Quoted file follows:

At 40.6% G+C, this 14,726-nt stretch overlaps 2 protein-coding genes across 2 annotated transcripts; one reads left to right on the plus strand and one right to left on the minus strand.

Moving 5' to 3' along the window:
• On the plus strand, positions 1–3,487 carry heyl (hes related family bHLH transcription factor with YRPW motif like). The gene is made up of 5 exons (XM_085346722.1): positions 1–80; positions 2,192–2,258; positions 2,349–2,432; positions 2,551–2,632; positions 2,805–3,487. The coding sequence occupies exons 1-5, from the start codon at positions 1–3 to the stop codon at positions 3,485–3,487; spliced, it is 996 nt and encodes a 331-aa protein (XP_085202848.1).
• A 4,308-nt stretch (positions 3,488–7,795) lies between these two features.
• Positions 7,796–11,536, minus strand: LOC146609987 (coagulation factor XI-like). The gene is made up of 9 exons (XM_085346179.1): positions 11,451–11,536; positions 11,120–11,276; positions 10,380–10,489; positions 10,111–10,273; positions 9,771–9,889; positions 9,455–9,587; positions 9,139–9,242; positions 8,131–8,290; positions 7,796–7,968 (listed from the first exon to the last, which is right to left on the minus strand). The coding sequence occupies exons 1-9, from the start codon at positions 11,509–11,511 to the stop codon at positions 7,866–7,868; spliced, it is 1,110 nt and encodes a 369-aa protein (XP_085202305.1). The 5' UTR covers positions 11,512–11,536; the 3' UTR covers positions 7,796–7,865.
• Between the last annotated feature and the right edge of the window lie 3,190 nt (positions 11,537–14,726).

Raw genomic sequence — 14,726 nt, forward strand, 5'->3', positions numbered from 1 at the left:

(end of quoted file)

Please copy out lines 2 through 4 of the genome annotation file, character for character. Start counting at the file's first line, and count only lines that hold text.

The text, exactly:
Moving 5' to 3' along the window:
• On the plus strand, positions 1–3,487 carry heyl (hes related family bHLH transcription factor with YRPW motif like). The gene is made up of 5 exons (XM_085346722.1): positions 1–80; positions 2,192–2,258; positions 2,349–2,432; positions 2,551–2,632; positions 2,805–3,487. The coding sequence occupies exons 1-5, from the start codon at positions 1–3 to the stop codon at positions 3,485–3,487; spliced, it is 996 nt and encodes a 331-aa protein (XP_085202848.1).
• A 4,308-nt stretch (positions 3,488–7,795) lies between these two features.